This is the abstract of my keynote paper at the Cultural History of Emotions in Premodernity Conference at Umeå, in Sweden, October 2008.
Emotions and Gender: The Case of Anger in Early Modern English Revenge Tragedies
Current debate in the cultural-historical study of the early modern emotions centres on the relation between the passions and the self. On the one hand, Michael Schoenfeldt (Bodies and Selves in Early Modern England, 1999) argues that notions of selfhood and identity took shape through the control of the passions in the early modern period. On the other hand, Gail Kern Paster in Humoring the Body: Emotions and the Shakespearean Stage (2004) recently stressed that humoral discourse emphasizes change and penetrability rather than identity and stasis. The body is not self-contained or self-controlled, but is in a constant state of flux with its environment, a condition that Paster calls “the humoral ecology.” If Schoenfeldt posits that identity is produced by the control of the passions, Paster argues that the historical self is not as stable as we tend to think: un-self-sameness in her view is the signal feature of early modern selfhood. The concept of gender plays an important role in the friction between these two models of emotions and selfhood. In Paster’s view, Schoenfeldt’s model ignores the realities of social and gender hierarchy in the early modern period. She writes that it presumes the existence of an ‘individual’ prior to biological and hierarchical classification.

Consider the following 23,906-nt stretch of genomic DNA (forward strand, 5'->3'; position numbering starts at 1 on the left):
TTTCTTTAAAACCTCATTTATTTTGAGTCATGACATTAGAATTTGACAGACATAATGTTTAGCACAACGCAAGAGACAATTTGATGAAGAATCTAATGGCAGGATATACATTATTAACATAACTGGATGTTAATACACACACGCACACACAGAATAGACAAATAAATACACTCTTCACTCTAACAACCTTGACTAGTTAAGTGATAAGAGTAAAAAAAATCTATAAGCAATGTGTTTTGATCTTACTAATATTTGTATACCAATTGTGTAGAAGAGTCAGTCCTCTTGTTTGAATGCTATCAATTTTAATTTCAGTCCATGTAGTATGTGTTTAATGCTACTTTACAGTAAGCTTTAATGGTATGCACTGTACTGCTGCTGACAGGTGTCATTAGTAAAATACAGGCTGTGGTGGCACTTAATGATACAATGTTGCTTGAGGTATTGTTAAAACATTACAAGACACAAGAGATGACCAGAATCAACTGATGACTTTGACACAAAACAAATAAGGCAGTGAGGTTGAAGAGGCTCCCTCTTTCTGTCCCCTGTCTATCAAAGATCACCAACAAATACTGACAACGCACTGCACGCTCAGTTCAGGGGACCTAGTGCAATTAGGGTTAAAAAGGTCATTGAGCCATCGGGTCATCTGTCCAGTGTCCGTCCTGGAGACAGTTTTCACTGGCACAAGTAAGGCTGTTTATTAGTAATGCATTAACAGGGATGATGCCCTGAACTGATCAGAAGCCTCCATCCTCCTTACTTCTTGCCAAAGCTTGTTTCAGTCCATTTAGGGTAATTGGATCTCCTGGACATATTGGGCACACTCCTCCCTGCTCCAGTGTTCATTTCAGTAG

I will argue that both Schoenfeldt and Paster’s concepts of the relation between emotions and the self exist in early modern culture, but they circulate in different institutional and political contexts. The category of gender plays a significant role in the conflicting discourses of emotion and self, a role that in my view is more dynamic than the biological and hierarchical classification Paster suggests. In my paper, I will focus on the representation of anger in early modern revenge tragedies. In some contexts, that emotion is represented as controllable and as contributing to a stable sense of masculine self. In other political contexts, however, anger is portrayed as uncontrolled and changeable, and associated with the feminine gender.
To analyse the role of gender in these historical views of emotions and the self, I will make use of Joan Scott’s theoretical model of gender as a category of historical analysis. In her model, gender is not primarily related to biological sex, but functions dynamically as a rhetorical tool in shaping relations of power. I will argue that when we read early modern revenge tragedies in the political context of the emerging nation state’s attempt to establish its monopoly on the right to punish and the resulting frictions with aristocratic traditions of blood revenge, we can see how gendered representations of anger function politically in early modern culture, and are not primarily related to biological hierarchies.